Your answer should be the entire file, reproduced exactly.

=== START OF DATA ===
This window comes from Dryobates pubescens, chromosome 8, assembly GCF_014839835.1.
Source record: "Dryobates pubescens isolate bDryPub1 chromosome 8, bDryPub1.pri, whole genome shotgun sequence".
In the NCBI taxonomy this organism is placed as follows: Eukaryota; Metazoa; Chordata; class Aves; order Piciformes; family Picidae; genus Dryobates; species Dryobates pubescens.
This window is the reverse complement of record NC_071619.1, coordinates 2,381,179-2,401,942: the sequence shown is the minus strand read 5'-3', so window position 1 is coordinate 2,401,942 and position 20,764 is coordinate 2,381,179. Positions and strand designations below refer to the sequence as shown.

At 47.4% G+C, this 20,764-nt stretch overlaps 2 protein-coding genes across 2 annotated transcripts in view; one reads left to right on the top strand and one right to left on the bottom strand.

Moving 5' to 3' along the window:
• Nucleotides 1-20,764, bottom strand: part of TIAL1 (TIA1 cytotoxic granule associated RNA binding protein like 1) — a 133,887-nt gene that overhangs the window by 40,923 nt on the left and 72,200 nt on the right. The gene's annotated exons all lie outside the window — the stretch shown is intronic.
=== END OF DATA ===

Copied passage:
This window comes from Dryobates pubescens, chromosome 8, assembly GCF_014839835.1.
Source record: "Dryobates pubescens isolate bDryPub1 chromosome 8, bDryPub1.pri, whole genome shotgun sequence".
In the NCBI taxonomy this organism is placed as follows: Eukaryota; Metazoa; Chordata; class Aves; order Piciformes; family Picidae; genus Dryobates; species Dryobates pubescens.
This window is the reverse complement of record NC_071619.1, coordinates 2,381,179-2,401,942: the sequence shown is the minus strand read 5'-3', so window position 1 is coordinate 2,401,942 and position 20,764 is coordinate 2,381,179. Positions and strand designations below refer to the sequence as shown.

At 47.4% G+C, this 20,764-nt stretch overlaps 2 protein-coding genes across 2 annotated transcripts in view; one reads left to right on the top strand and one right to left on the bottom strand.

Moving 5' to 3' along the window:
• Nucleotides 1-20,764, bottom strand: part of TIAL1 (TIA1 cytotoxic granule associated RNA binding protein like 1) — a 133,887-nt gene that overhangs the window by 40,923 nt on the left and 72,200 nt on the right. The gene's annotated exons all lie outside the window — the stretch shown is intronic.